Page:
Your Straightforward Guide to the MiFID II Landscape

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According to most commentators the majority of financial services firms are not fully compliant with MIFID II even as MIFID III is being discussed. Estimates vary that somewhere between 50-90% of firms (with even more on the buy-side) were not compliant at the initial January 3, 2018 deadline.

This is not good -- but it doesn’t have to be this way by any means. Let’s walk through it in the simplest terms possible. 

What's the goal of MiFID II, anyway?

Due to the sheer volume in transactions, the financial services sector is one of the most heavily-regulated industries in the world.  MiFID II’s essential aim is to make European financial markets more resilient, transparent and investor-friendly.

What are the main responsibilities of an organisation now?

The “big five” are:

  • Record Keeping: Capture records in context (think: native format) and preserve in an easy-to-view format.
  • Investor Protection: Act honestly and fairly -- and have the ability to demonstrate what happened.
  • Supervision: Develop policies and procedures -- particularly in relation to communication --  irrespective of channel.
  • Reconstruction: Firms must be able to supply regulators with communications regarding specific “trades” irrespective of platform and preserve context in an easy to view format.
  • Retention and Storage: Records must be available to clients for five years and to regulators for seven years. This includes instant messages, social media and web interactions.  You must also keep all records discoverable.

Need a refresh? Check out: What's the difference between MiFID and MiFID II?


And, if you don't comply with MiFID II?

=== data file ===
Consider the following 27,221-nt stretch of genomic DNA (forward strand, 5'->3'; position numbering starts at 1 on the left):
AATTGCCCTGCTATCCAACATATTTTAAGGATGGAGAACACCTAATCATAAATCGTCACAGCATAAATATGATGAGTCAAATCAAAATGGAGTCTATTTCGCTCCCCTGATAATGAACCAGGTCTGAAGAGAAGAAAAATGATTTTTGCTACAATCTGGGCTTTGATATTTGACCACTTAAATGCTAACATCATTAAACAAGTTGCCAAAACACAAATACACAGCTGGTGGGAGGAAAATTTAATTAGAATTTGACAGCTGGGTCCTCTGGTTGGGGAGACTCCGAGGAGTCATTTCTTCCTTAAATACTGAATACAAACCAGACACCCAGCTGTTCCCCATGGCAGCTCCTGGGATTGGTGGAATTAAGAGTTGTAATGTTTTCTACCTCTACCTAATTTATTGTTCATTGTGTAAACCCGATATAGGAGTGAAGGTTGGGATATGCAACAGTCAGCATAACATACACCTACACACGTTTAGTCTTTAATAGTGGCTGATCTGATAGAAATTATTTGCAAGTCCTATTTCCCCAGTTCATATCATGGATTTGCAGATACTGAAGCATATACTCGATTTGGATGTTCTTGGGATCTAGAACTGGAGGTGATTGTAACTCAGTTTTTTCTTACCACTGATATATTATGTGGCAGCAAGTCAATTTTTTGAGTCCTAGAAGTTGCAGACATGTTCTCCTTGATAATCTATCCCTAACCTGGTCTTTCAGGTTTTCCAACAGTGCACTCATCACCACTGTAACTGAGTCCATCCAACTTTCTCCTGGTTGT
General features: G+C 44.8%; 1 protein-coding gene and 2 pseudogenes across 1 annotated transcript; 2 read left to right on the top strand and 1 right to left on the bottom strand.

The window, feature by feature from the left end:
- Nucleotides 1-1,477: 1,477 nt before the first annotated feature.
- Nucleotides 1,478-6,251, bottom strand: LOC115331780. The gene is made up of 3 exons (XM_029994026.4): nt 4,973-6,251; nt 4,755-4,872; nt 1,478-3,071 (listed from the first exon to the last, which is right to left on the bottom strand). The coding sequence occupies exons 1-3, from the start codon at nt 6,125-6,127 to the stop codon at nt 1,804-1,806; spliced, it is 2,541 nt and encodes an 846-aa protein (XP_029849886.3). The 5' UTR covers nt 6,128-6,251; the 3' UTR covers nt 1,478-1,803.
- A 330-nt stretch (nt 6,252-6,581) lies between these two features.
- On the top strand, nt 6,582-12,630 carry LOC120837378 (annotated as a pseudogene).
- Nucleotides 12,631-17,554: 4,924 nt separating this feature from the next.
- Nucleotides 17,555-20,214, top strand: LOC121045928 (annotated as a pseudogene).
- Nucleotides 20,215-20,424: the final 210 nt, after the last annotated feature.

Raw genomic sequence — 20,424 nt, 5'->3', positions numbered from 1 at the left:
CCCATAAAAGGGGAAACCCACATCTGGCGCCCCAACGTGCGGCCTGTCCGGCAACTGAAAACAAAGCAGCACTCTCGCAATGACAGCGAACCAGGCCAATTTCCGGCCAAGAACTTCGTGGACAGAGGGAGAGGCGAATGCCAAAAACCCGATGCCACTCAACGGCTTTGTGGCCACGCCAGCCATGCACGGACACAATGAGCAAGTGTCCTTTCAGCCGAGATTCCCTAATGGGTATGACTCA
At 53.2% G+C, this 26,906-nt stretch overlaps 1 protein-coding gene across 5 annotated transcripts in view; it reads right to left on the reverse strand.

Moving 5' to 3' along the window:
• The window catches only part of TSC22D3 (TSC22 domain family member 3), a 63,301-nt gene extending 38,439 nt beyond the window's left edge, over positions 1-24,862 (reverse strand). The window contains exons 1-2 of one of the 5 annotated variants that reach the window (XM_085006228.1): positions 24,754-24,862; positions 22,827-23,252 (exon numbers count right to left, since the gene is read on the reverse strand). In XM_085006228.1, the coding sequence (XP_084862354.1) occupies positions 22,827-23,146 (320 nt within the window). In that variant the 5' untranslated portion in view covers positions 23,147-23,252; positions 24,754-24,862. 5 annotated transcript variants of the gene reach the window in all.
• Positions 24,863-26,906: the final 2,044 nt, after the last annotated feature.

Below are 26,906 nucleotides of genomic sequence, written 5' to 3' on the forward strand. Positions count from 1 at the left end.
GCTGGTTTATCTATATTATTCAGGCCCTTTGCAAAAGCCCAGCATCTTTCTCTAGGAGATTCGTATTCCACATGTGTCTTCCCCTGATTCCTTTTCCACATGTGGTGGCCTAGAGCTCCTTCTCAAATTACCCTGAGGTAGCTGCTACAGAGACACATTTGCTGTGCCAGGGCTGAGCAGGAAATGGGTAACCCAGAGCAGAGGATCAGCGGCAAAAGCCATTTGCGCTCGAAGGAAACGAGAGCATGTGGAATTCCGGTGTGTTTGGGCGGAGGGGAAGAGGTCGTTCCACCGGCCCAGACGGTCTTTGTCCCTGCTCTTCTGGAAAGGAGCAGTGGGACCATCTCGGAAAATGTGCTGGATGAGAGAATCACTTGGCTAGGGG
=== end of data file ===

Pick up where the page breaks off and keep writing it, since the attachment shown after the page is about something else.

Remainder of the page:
Given the substantial penalties and reputational damage that could result from a lack of compliance, ignoring regulatory guidelines is not an option.

And more, while MiFID II has required changes within businesses, it should not be seen simply as an additional cost. Businesses should recognise the opportunities it offers – enabling increased resilience productivity and efficiency, and more importantly increased protection of the security of the business.  

Then, there's the next immediate challenge.

One initial challenge is the RTS 28 reporting requirements, with the first report coming due on April 30, 2018. Firms must have identified sources for the data to be included in their first RTS 28 report -- and need to be able to publish it in the required format. Firms will also need to ensure that their monitoring procedures have been suitably enhanced to incorporate the vast amount of execution-quality data which venues and SIs will be required to publish on a quarterly basis starting in Q2 2018.

Where does a firm begin?

Simplest terms: businesses need to be capable of managing their archiving infrastructure from a single console. Anything else will be too chaotic and run the business in multiple directions, which will detract from the central functions of the organisation.

The console must have automation features, be legally-defensible, and come from an organisation that understands the regulatory landscape in USA, Europe, and APAC. Elements of personalisation must be included within the console as well; every business is different.

Hanzo for MiFID II

Our solution works for eDiscovery, compliance, and investigations -- and we’re already helping financial services companies with MiFID II concerns. Explore our site or reach out for more information or a demo.


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